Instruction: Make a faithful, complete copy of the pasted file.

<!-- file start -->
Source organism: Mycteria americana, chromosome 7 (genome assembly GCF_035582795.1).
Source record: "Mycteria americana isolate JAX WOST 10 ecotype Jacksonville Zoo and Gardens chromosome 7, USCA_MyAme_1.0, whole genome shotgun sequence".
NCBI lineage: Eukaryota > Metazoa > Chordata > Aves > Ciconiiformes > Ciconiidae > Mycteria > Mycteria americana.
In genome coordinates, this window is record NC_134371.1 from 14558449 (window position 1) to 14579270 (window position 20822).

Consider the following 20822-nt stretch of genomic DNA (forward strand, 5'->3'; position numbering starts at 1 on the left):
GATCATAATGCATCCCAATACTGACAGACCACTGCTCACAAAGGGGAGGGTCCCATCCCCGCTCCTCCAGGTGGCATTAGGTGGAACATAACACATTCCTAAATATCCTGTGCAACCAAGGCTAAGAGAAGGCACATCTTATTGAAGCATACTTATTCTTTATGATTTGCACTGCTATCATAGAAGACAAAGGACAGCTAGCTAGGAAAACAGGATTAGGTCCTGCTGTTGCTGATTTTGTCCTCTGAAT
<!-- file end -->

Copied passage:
Source organism: Mycteria americana, chromosome 7 (genome assembly GCF_035582795.1).
Source record: "Mycteria americana isolate JAX WOST 10 ecotype Jacksonville Zoo and Gardens chromosome 7, USCA_MyAme_1.0, whole genome shotgun sequence".
NCBI lineage: Eukaryota > Metazoa > Chordata > Aves > Ciconiiformes > Ciconiidae > Mycteria > Mycteria americana.
In genome coordinates, this window is record NC_134371.1 from 14558449 (window position 1) to 14579270 (window position 20822).

Consider the following 20822-nt stretch of genomic DNA (forward strand, 5'->3'; position numbering starts at 1 on the left):
GATCATAATGCATCCCAATACTGACAGACCACTGCTCACAAAGGGGAGGGTCCCATCCCCGCTCCTCCAGGTGGCATTAGGTGGAACATAACACATTCCTAAATATCCTGTGCAACCAAGGCTAAGAGAAGGCACATCTTATTGAAGCATACTTATTCTTTATGATTTGCACTGCTATCATAGAAGACAAAGGACAGCTAGCTAGGAAAACAGGATTAGGTCCTGCTGTTGCTGATTTTGTCCTCTGAAT